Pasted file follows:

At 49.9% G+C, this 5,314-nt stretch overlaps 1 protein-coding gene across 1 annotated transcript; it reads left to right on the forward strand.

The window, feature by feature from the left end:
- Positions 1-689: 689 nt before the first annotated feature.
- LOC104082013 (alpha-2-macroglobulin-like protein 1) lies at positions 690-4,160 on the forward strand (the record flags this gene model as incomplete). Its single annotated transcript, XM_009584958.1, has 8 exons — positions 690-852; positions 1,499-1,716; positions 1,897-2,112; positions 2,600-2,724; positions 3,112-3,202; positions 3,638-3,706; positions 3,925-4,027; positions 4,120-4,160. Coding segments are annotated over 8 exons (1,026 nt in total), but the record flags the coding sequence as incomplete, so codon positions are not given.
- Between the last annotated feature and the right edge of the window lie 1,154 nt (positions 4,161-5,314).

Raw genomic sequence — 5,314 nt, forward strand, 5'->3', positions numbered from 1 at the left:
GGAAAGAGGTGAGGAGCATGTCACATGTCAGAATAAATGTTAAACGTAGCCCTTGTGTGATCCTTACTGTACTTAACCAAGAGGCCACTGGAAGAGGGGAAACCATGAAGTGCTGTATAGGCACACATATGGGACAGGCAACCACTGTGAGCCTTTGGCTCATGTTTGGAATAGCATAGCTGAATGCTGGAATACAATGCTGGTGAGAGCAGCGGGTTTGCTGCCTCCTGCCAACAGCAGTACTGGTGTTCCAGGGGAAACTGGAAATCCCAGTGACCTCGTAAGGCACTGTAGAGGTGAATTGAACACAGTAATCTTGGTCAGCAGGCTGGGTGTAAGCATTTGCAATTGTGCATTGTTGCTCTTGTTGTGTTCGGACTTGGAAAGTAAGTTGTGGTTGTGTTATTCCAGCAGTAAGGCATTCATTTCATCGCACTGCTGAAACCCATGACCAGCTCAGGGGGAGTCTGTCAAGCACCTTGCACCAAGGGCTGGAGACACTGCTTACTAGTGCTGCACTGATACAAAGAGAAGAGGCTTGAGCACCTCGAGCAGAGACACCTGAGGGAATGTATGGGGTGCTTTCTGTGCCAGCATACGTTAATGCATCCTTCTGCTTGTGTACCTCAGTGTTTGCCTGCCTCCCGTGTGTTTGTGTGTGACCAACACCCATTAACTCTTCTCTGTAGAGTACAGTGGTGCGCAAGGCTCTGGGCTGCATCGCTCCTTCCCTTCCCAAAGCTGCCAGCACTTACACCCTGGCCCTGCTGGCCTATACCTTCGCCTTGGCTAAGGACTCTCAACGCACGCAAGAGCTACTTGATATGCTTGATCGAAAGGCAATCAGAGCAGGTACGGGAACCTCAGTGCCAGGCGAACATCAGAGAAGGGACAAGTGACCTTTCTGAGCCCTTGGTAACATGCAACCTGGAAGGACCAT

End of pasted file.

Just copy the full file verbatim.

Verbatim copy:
At 49.9% G+C, this 5,314-nt stretch overlaps 1 protein-coding gene across 1 annotated transcript; it reads left to right on the forward strand.

The window, feature by feature from the left end:
- Positions 1-689: 689 nt before the first annotated feature.
- LOC104082013 (alpha-2-macroglobulin-like protein 1) lies at positions 690-4,160 on the forward strand (the record flags this gene model as incomplete). Its single annotated transcript, XM_009584958.1, has 8 exons — positions 690-852; positions 1,499-1,716; positions 1,897-2,112; positions 2,600-2,724; positions 3,112-3,202; positions 3,638-3,706; positions 3,925-4,027; positions 4,120-4,160. Coding segments are annotated over 8 exons (1,026 nt in total), but the record flags the coding sequence as incomplete, so codon positions are not given.
- Between the last annotated feature and the right edge of the window lie 1,154 nt (positions 4,161-5,314).

Raw genomic sequence — 5,314 nt, forward strand, 5'->3', positions numbered from 1 at the left:
GGAAAGAGGTGAGGAGCATGTCACATGTCAGAATAAATGTTAAACGTAGCCCTTGTGTGATCCTTACTGTACTTAACCAAGAGGCCACTGGAAGAGGGGAAACCATGAAGTGCTGTATAGGCACACATATGGGACAGGCAACCACTGTGAGCCTTTGGCTCATGTTTGGAATAGCATAGCTGAATGCTGGAATACAATGCTGGTGAGAGCAGCGGGTTTGCTGCCTCCTGCCAACAGCAGTACTGGTGTTCCAGGGGAAACTGGAAATCCCAGTGACCTCGTAAGGCACTGTAGAGGTGAATTGAACACAGTAATCTTGGTCAGCAGGCTGGGTGTAAGCATTTGCAATTGTGCATTGTTGCTCTTGTTGTGTTCGGACTTGGAAAGTAAGTTGTGGTTGTGTTATTCCAGCAGTAAGGCATTCATTTCATCGCACTGCTGAAACCCATGACCAGCTCAGGGGGAGTCTGTCAAGCACCTTGCACCAAGGGCTGGAGACACTGCTTACTAGTGCTGCACTGATACAAAGAGAAGAGGCTTGAGCACCTCGAGCAGAGACACCTGAGGGAATGTATGGGGTGCTTTCTGTGCCAGCATACGTTAATGCATCCTTCTGCTTGTGTACCTCAGTGTTTGCCTGCCTCCCGTGTGTTTGTGTGTGACCAACACCCATTAACTCTTCTCTGTAGAGTACAGTGGTGCGCAAGGCTCTGGGCTGCATCGCTCCTTCCCTTCCCAAAGCTGCCAGCACTTACACCCTGGCCCTGCTGGCCTATACCTTCGCCTTGGCTAAGGACTCTCAACGCACGCAAGAGCTACTTGATATGCTTGATCGAAAGGCAATCAGAGCAGGTACGGGAACCTCAGTGCCAGGCGAACATCAGAGAAGGGACAAGTGACCTTTCTGAGCCCTTGGTAACATGCAACCTGGAAGGACCAT